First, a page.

“New York City is facing a major affordability crisis, and nowhere is that more obvious than in the cost of childcare. By funding the LIFE Project, Promise NYC, and making reasonable investments in the early childhood system, New York can give more children the foundation they need for success and more families the relief they deserve,” said Liza Schwartzwald, senior manager of Economic Justice and Family Empowerment, New York Immigration Coalition. “Promise NYC and the City’s public 3-K/Pre-K system have allowed unprecedented access to early childhood services for immigrant children, but without the proper funding for outreach and support, many families will never know that these programs exist and will remain shut out. We can’t let that happen.”
“High-quality early childhood education can be a game changer for children’s education and must be available to the children who need it most,” said Kim Sweet, executive director, Advocates for Children of New York. “Unfortunately, the city has been falling short, leaving more than 10,000 preschoolers with disabilities without their mandated services and proposing to eliminate funding to provide child care to children who are undocumented, among other challenges. This year’s budget must restore funding for Promise NYC and make the investments necessary to ensure every preschooler with a disability gets the services they need and have a legal right to receive.”
“A high-quality early childhood education can have a tremendous impact in a child’s lifelong educational outcomes, particularly for children from under-resourced communities,” said Phoebe C. Boyer, president and CEO, Children’s Aid. “Children’s Aid calls for a fully functioning early childhood education system from 0 to 5 years old. The city’s final budget must include funding that creates more 0 to 5 options for working families, improved outreach and enrollment, and salary parity for early childhood educators.”
“New York City’s Early Care and Education system functions as a vital resource for children and families, promoting not only young child development and school readiness, but also offering critical support to working parents,” said Jennifer March, executive director, Citizens’ Committee for Children. “Sadly, our early care and education system is in crisis, failing to meet the needs of both families and providers. City leaders must consider the concerns of community-based providers and parents and work to restore funding for 3-K, convert open seats to meet demand for extended-day and full-year care, ensure access to care for immigrant households, and adequately pay community-based providers. We thank the City Council for their leadership championing solutions to these challenges and we hope that they continue to work with Mayor Adams to build a more sustainable path to universal early care and education in New York City.”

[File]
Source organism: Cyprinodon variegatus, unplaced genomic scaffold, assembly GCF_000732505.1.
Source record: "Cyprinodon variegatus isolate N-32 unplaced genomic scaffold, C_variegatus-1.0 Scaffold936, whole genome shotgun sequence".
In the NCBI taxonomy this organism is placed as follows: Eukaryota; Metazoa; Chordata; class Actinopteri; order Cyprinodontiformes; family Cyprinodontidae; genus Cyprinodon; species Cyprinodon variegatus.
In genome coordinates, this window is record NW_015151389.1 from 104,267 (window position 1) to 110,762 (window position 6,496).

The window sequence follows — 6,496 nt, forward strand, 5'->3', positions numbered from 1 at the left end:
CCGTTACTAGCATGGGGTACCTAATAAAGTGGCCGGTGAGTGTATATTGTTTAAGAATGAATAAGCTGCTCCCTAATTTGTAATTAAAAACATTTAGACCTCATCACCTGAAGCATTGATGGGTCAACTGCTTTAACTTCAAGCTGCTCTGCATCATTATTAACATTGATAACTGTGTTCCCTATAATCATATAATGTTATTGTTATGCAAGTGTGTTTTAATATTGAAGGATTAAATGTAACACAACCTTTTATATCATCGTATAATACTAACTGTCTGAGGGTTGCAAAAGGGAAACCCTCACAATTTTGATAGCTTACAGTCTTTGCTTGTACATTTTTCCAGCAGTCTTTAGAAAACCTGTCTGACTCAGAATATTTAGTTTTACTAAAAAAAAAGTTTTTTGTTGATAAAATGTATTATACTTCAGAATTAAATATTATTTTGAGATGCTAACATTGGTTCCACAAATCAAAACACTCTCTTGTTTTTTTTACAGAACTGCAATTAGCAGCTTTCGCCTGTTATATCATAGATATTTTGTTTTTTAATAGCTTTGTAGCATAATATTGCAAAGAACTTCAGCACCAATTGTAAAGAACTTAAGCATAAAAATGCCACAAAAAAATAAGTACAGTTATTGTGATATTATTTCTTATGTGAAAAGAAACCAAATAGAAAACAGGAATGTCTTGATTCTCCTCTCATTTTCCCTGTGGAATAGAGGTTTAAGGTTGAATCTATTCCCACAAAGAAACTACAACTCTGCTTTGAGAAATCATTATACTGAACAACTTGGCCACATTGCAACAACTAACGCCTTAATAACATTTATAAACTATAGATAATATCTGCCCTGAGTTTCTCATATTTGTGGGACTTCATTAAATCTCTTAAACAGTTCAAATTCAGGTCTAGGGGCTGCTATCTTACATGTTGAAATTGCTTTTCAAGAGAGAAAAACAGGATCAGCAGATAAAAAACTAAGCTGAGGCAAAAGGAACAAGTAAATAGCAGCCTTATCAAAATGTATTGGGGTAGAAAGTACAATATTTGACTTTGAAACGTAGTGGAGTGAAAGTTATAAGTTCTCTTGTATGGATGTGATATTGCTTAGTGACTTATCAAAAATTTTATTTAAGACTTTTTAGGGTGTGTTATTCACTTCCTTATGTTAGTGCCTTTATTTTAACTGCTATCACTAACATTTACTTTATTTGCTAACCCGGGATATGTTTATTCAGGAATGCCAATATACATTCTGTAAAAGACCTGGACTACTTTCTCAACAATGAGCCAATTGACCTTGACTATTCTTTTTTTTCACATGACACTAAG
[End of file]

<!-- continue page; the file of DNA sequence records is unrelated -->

“At a time when New York City’s families are desperate for child care, the City’s FY 2024 Budget should take steps to increase access to high-quality early care and education. However, the Executive Budget moves in the wrong direction and makes cuts that will negatively impact children and families,” said Tara N. Gardner, executive director, Day Care Council of New York. “The City must ensure that child care providers are paid on time, restore Promise NYC, remove barriers to enrollment, and achieve salary parity for the early childhood education workforce.”
“New York City’s moms and families are counting on lawmakers to prioritize solutions to the child care crisis in this year’s budget,” said Diana Limongi, campaign director for Early Learning, MomsRising. “We need a budget that helps ensure all families, regardless of immigration status, can find and afford quality child care. New York is a city of immigrants, and immigrants power our economy. And all kids, no matter where they were born, deserve a strong start to their education. Investing in undocumented families and children is an investment in our city’s future.”